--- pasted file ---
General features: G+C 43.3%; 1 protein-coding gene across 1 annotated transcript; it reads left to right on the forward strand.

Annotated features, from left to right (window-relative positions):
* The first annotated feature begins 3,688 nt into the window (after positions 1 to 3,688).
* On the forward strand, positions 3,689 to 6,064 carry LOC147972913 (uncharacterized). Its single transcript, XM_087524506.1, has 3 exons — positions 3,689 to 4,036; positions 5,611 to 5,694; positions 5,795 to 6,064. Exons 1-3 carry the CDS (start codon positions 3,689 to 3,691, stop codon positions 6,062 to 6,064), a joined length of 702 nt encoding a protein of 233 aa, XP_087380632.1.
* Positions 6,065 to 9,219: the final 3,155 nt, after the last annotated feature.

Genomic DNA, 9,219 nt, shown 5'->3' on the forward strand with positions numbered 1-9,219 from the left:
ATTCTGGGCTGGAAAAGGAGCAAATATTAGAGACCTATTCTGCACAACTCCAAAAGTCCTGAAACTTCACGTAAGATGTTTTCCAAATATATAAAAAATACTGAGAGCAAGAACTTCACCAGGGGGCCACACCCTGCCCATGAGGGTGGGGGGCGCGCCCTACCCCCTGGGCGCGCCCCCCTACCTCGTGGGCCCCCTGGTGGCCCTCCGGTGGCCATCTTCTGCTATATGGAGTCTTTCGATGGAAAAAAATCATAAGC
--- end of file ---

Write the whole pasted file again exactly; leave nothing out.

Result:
General features: G+C 43.3%; 1 protein-coding gene across 1 annotated transcript; it reads left to right on the forward strand.

Annotated features, from left to right (window-relative positions):
* The first annotated feature begins 3,688 nt into the window (after positions 1 to 3,688).
* On the forward strand, positions 3,689 to 6,064 carry LOC147972913 (uncharacterized). Its single transcript, XM_087524506.1, has 3 exons — positions 3,689 to 4,036; positions 5,611 to 5,694; positions 5,795 to 6,064. Exons 1-3 carry the CDS (start codon positions 3,689 to 3,691, stop codon positions 6,062 to 6,064), a joined length of 702 nt encoding a protein of 233 aa, XP_087380632.1.
* Positions 6,065 to 9,219: the final 3,155 nt, after the last annotated feature.

Genomic DNA, 9,219 nt, shown 5'->3' on the forward strand with positions numbered 1-9,219 from the left:
ATTCTGGGCTGGAAAAGGAGCAAATATTAGAGACCTATTCTGCACAACTCCAAAAGTCCTGAAACTTCACGTAAGATGTTTTCCAAATATATAAAAAATACTGAGAGCAAGAACTTCACCAGGGGGCCACACCCTGCCCATGAGGGTGGGGGGCGCGCCCTACCCCCTGGGCGCGCCCCCCTACCTCGTGGGCCCCCTGGTGGCCCTCCGGTGGCCATCTTCTGCTATATGGAGTCTTTCGATGGAAAAAAATCATAAGC